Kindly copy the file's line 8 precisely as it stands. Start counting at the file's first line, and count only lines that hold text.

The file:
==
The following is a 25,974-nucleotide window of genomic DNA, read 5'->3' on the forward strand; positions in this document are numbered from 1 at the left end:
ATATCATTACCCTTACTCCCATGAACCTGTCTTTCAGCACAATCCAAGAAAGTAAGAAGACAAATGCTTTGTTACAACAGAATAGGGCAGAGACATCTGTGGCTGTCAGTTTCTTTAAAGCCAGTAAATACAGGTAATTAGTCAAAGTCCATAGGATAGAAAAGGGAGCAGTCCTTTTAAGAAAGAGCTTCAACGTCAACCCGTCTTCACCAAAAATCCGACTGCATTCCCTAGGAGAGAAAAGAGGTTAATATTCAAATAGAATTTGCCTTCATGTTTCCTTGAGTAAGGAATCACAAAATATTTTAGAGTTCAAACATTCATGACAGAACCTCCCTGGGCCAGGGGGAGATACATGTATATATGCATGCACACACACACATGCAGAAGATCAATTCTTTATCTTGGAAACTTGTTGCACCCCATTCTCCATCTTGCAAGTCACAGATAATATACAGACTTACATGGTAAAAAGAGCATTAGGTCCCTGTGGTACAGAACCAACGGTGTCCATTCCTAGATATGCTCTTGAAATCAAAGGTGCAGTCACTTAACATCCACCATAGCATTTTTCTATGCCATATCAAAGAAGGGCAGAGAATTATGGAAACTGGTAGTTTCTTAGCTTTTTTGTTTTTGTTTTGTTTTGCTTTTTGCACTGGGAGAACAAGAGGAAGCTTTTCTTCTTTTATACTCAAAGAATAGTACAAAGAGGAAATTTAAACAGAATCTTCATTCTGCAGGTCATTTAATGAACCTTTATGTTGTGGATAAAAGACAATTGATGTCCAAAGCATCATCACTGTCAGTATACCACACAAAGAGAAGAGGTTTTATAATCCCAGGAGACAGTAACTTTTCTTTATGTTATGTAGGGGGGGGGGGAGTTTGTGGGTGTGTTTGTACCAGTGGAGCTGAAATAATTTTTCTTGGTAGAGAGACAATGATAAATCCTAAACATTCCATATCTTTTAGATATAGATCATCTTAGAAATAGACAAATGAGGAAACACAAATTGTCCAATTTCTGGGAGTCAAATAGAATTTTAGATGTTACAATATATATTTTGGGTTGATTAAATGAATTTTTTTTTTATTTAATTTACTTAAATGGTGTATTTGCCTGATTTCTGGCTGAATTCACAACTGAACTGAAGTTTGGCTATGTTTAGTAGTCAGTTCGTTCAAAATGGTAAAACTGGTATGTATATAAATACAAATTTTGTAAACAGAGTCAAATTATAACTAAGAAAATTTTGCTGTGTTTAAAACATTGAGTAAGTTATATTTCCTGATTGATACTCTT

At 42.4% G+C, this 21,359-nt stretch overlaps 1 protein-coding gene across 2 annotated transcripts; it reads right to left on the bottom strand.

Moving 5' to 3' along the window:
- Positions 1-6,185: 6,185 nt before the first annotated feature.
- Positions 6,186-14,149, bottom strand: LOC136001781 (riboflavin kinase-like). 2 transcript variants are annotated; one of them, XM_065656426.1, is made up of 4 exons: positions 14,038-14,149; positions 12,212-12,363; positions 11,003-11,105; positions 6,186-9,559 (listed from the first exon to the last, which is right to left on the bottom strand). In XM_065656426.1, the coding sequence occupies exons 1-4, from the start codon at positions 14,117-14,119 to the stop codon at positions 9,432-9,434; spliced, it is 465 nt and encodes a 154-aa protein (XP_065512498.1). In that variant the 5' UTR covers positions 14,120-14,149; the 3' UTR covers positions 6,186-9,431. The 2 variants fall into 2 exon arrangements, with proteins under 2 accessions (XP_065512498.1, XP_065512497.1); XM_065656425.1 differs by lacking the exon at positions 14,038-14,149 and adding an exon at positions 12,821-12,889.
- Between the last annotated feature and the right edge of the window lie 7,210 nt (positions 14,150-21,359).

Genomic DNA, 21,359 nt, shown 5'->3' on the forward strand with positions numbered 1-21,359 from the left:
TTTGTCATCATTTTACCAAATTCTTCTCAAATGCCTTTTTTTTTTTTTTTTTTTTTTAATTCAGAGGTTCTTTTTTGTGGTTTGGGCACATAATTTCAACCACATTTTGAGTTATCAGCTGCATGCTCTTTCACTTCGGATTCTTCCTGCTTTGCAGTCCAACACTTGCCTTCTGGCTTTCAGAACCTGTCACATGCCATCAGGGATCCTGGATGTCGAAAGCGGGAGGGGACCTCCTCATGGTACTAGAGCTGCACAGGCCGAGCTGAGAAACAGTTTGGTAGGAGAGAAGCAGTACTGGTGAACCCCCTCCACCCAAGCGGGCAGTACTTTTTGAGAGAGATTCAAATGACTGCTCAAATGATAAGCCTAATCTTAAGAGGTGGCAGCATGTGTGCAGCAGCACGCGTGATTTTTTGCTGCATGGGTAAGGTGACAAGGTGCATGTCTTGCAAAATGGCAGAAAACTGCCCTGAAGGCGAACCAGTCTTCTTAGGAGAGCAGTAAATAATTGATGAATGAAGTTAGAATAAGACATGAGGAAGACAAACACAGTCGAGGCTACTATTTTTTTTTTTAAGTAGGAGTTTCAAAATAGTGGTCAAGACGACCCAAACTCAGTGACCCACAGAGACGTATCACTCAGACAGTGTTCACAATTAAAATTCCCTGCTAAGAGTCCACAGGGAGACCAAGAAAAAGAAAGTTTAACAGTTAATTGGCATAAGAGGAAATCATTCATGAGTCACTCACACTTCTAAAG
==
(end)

Genomic DNA, 21,359 nt, shown 5'->3' on the forward strand with positions numbered 1-21,359 from the left: